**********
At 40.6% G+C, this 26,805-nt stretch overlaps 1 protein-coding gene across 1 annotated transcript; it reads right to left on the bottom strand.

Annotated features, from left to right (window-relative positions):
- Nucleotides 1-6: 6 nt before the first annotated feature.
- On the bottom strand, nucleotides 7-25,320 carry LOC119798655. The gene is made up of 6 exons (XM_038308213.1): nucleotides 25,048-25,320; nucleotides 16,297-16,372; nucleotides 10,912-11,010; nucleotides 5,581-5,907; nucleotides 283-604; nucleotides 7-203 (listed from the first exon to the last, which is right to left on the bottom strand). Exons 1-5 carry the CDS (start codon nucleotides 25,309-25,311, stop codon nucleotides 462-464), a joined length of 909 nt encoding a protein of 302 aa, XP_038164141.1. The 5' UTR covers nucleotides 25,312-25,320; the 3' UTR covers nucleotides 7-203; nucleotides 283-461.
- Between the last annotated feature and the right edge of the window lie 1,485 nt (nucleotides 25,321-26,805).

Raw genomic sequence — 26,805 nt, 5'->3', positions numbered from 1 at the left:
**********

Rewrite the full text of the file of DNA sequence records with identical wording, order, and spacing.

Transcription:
At 40.6% G+C, this 26,805-nt stretch overlaps 1 protein-coding gene across 1 annotated transcript; it reads right to left on the bottom strand.

Annotated features, from left to right (window-relative positions):
- Nucleotides 1-6: 6 nt before the first annotated feature.
- On the bottom strand, nucleotides 7-25,320 carry LOC119798655. The gene is made up of 6 exons (XM_038308213.1): nucleotides 25,048-25,320; nucleotides 16,297-16,372; nucleotides 10,912-11,010; nucleotides 5,581-5,907; nucleotides 283-604; nucleotides 7-203 (listed from the first exon to the last, which is right to left on the bottom strand). Exons 1-5 carry the CDS (start codon nucleotides 25,309-25,311, stop codon nucleotides 462-464), a joined length of 909 nt encoding a protein of 302 aa, XP_038164141.1. The 5' UTR covers nucleotides 25,312-25,320; the 3' UTR covers nucleotides 7-203; nucleotides 283-461.
- Between the last annotated feature and the right edge of the window lie 1,485 nt (nucleotides 25,321-26,805).

Raw genomic sequence — 26,805 nt, 5'->3', positions numbered from 1 at the left: